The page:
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MSU student combines mental, physical skills in successful experience
MISSISSIPPI STATE -- When Lauren Beatty decided to go to a football game rather than visit the Massachusetts Institute of Technology, she worried she made the wrong choice.
Then Mississippi State University beat the University of Alabama at Tuscaloosa 24-16. Beatty was on the sidelines as a Bulldog cheerleader in that November 2006 game.
“The moment was priceless,” she said. “The Alabama fans left the stadium early because they knew they had lost.”
While sports won out over academics that time, that is not the norm for Beatty.
Filip To, a biological engineer and Beatty's academic adviser in MSU's Department of Agricultural and Biological Engineering, said she is an excellent, straight-A student.
“It is amazing how she can manage her time because she does everything very well,” To said. “She is very disciplined, and she is on time.”
Beatty, 21, is a senior studying biological engineering, with a biomedical emphasis and a math minor. She maintains a 4.0 grade-point-average in this challenging field and she is a coed cheerleader for the football and men's basketball teams. She lives in Starkville but is originally from Newton. Her parents are Hamp and Kim Beatty of Starkville.
This is Beatty's second year as a member of MSU's biological engineering team competing in the International Genetically Engineered Machine competition at MIT. The team is working in the field of synthetic biology and competing with some of the most prestigious universities in the world.
Beatty documented the team's work last year for the iGEM competition, and this year, again as an undergraduate, she is documenting and doing much of the lab work. The team is composed of both undergraduate and graduate students.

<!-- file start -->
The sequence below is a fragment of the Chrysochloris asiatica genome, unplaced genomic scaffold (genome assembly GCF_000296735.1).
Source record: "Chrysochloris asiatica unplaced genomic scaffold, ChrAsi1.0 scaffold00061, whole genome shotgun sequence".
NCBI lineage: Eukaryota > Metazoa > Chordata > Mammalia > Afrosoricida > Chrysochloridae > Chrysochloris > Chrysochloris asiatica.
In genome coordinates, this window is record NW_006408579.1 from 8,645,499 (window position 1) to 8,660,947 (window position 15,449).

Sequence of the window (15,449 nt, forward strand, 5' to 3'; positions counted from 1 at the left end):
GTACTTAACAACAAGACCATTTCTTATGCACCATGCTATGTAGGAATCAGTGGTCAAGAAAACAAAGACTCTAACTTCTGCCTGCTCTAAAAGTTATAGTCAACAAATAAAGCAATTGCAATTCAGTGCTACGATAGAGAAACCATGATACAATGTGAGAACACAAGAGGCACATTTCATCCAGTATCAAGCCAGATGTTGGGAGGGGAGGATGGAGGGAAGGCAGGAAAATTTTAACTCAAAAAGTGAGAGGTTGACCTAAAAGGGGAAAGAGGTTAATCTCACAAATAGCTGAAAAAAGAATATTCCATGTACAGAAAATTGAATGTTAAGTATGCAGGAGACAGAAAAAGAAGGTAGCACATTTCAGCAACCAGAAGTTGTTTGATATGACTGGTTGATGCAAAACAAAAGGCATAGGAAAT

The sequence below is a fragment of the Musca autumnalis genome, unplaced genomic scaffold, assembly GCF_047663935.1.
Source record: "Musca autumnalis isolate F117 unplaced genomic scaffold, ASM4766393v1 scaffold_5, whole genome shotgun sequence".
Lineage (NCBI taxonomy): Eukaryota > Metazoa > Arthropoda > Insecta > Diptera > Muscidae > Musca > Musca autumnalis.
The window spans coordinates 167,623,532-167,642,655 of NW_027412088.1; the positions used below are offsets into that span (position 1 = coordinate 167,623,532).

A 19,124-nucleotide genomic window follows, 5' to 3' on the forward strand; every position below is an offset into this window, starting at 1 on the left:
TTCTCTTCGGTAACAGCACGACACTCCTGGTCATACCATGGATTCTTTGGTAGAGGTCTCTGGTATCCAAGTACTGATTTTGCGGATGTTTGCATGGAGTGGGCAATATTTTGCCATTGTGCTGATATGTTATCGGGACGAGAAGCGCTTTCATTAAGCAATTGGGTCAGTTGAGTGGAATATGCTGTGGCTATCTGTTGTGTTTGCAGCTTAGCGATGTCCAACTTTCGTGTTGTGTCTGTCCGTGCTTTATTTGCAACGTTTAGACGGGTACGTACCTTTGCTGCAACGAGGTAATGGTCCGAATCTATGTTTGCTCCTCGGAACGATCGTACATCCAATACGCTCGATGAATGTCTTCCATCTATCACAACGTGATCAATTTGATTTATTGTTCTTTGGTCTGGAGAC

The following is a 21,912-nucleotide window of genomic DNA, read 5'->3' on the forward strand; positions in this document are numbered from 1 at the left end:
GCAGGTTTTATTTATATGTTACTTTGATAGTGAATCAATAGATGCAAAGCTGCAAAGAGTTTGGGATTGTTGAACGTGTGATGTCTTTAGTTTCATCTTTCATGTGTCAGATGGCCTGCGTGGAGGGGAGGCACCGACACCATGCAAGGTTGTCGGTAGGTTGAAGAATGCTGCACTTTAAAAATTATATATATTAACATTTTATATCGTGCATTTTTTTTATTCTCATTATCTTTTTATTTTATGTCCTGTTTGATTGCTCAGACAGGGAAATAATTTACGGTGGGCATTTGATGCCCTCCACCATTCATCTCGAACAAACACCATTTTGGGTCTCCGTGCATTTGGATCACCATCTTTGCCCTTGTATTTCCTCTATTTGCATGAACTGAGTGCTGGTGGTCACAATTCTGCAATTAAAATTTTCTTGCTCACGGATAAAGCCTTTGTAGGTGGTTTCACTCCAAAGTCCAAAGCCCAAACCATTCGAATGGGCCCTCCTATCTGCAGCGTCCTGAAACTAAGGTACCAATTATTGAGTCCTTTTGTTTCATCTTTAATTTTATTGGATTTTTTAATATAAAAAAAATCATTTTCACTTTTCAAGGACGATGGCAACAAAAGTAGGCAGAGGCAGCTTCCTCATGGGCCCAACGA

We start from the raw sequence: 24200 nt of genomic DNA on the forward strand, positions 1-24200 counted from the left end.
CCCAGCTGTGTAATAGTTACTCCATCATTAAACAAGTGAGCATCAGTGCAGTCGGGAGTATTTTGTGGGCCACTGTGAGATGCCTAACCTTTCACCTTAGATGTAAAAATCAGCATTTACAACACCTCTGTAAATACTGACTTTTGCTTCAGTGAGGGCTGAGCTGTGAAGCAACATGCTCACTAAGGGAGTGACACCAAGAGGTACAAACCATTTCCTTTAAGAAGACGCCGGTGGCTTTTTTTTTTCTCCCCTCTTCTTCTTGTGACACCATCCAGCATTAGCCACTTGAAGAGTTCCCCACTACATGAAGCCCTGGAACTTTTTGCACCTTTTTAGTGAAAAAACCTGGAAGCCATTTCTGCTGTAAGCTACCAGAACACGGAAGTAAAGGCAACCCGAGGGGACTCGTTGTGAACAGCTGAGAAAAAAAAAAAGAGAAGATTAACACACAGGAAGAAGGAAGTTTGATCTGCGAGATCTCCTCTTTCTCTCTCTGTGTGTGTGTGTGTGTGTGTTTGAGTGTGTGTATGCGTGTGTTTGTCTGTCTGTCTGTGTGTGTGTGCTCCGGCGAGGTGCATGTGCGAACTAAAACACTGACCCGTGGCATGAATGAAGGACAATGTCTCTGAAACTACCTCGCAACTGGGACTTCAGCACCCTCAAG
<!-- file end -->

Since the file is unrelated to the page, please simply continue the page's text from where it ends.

"She is very well-respected by her peers because she pulls her own weight and has a good work ethic,” To said. “She's not a slacker.”
Beatty is in class 15 to 18 hours a week and during the summer, she works in the Department of Agricultural and Biological Engineering.
She has cheerleading practice three days a week for two hours during semesters. When national cheerleading competition nears, that practice time jumps to 10 hours or more a week. She cheers at all the football games each semester, and that often involves overnight travel to away games. During basketball season, she cheers at every men's home game and post-season tournaments.
Cheering has almost always been part of Beatty's life.
“From kindergarten to fourth grade, I was in the Newton Tiger Cubs, and we cheered at halftime of the high school football games,” Beatty said.
She cheered through junior high and high school, and all four years at MSU.
“Ms. Mabel Miller, my gymnastics coach since I was 4 years old, had the biggest role in preparing me to become a State cheerleader,” Beatty said. “She helped me maintain tumbling skills and exposed me to coed stunting, both necessary skills for being a college cheerleader.”
Beatty, who has attended MSU football games since she was 2, said the jumbo television screens in the stadium help her keep up with the on-field action while cheering.
After college, Beatty wants to pursue a doctoral degree in genetic research and one day become a professor. Fields within biomedical engineering include tissue engineering, molecular and cell biology, imaging and biomechanics.
“I would like for my work to have direct application in human health. I am interested in studying the detection and prevention of cancer and other diseases,” Beatty said.
Her academic adviser, speaking from 25 years of experience working with college students, said her options are limitless.
“She has an extremely bright future,” To said. “With her positive attitude, she has very good potential to be anything she wants to be.”
This year, she intends to go with her MSU lab team to the iGEM competition at MIT, even if it falls on an important football game weekend.
Contact: Dr. Filip To, (662) 325-3282